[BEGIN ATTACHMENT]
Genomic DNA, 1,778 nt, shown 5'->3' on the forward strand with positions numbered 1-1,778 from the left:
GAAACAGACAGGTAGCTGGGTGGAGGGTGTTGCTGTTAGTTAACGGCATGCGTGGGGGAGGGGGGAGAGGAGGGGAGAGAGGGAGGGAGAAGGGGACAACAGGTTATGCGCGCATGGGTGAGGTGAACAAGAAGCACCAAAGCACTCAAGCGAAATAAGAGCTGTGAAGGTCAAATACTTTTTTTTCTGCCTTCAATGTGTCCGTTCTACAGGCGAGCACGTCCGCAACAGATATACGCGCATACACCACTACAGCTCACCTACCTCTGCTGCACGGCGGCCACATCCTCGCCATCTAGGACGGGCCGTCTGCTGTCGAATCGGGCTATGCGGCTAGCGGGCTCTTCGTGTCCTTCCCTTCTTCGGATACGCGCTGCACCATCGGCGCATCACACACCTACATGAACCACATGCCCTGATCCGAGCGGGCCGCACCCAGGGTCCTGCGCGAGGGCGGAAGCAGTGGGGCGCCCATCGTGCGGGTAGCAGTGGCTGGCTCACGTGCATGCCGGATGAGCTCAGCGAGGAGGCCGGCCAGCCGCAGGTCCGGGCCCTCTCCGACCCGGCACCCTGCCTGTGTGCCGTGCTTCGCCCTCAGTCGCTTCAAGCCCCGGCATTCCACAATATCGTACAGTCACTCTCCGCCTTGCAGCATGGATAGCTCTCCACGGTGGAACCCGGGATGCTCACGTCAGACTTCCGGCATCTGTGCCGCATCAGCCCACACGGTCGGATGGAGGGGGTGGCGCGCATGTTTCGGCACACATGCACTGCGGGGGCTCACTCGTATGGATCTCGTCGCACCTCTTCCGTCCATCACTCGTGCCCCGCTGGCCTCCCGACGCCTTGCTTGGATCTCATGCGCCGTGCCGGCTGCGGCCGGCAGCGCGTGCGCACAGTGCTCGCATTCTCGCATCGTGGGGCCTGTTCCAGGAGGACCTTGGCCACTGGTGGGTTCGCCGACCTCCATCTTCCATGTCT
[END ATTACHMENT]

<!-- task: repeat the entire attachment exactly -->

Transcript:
Genomic DNA, 1,778 nt, shown 5'->3' on the forward strand with positions numbered 1-1,778 from the left:
GAAACAGACAGGTAGCTGGGTGGAGGGTGTTGCTGTTAGTTAACGGCATGCGTGGGGGAGGGGGGAGAGGAGGGGAGAGAGGGAGGGAGAAGGGGACAACAGGTTATGCGCGCATGGGTGAGGTGAACAAGAAGCACCAAAGCACTCAAGCGAAATAAGAGCTGTGAAGGTCAAATACTTTTTTTTCTGCCTTCAATGTGTCCGTTCTACAGGCGAGCACGTCCGCAACAGATATACGCGCATACACCACTACAGCTCACCTACCTCTGCTGCACGGCGGCCACATCCTCGCCATCTAGGACGGGCCGTCTGCTGTCGAATCGGGCTATGCGGCTAGCGGGCTCTTCGTGTCCTTCCCTTCTTCGGATACGCGCTGCACCATCGGCGCATCACACACCTACATGAACCACATGCCCTGATCCGAGCGGGCCGCACCCAGGGTCCTGCGCGAGGGCGGAAGCAGTGGGGCGCCCATCGTGCGGGTAGCAGTGGCTGGCTCACGTGCATGCCGGATGAGCTCAGCGAGGAGGCCGGCCAGCCGCAGGTCCGGGCCCTCTCCGACCCGGCACCCTGCCTGTGTGCCGTGCTTCGCCCTCAGTCGCTTCAAGCCCCGGCATTCCACAATATCGTACAGTCACTCTCCGCCTTGCAGCATGGATAGCTCTCCACGGTGGAACCCGGGATGCTCACGTCAGACTTCCGGCATCTGTGCCGCATCAGCCCACACGGTCGGATGGAGGGGGTGGCGCGCATGTTTCGGCACACATGCACTGCGGGGGCTCACTCGTATGGATCTCGTCGCACCTCTTCCGTCCATCACTCGTGCCCCGCTGGCCTCCCGACGCCTTGCTTGGATCTCATGCGCCGTGCCGGCTGCGGCCGGCAGCGCGTGCGCACAGTGCTCGCATTCTCGCATCGTGGGGCCTGTTCCAGGAGGACCTTGGCCACTGGTGGGTTCGCCGACCTCCATCTTCCATGTCT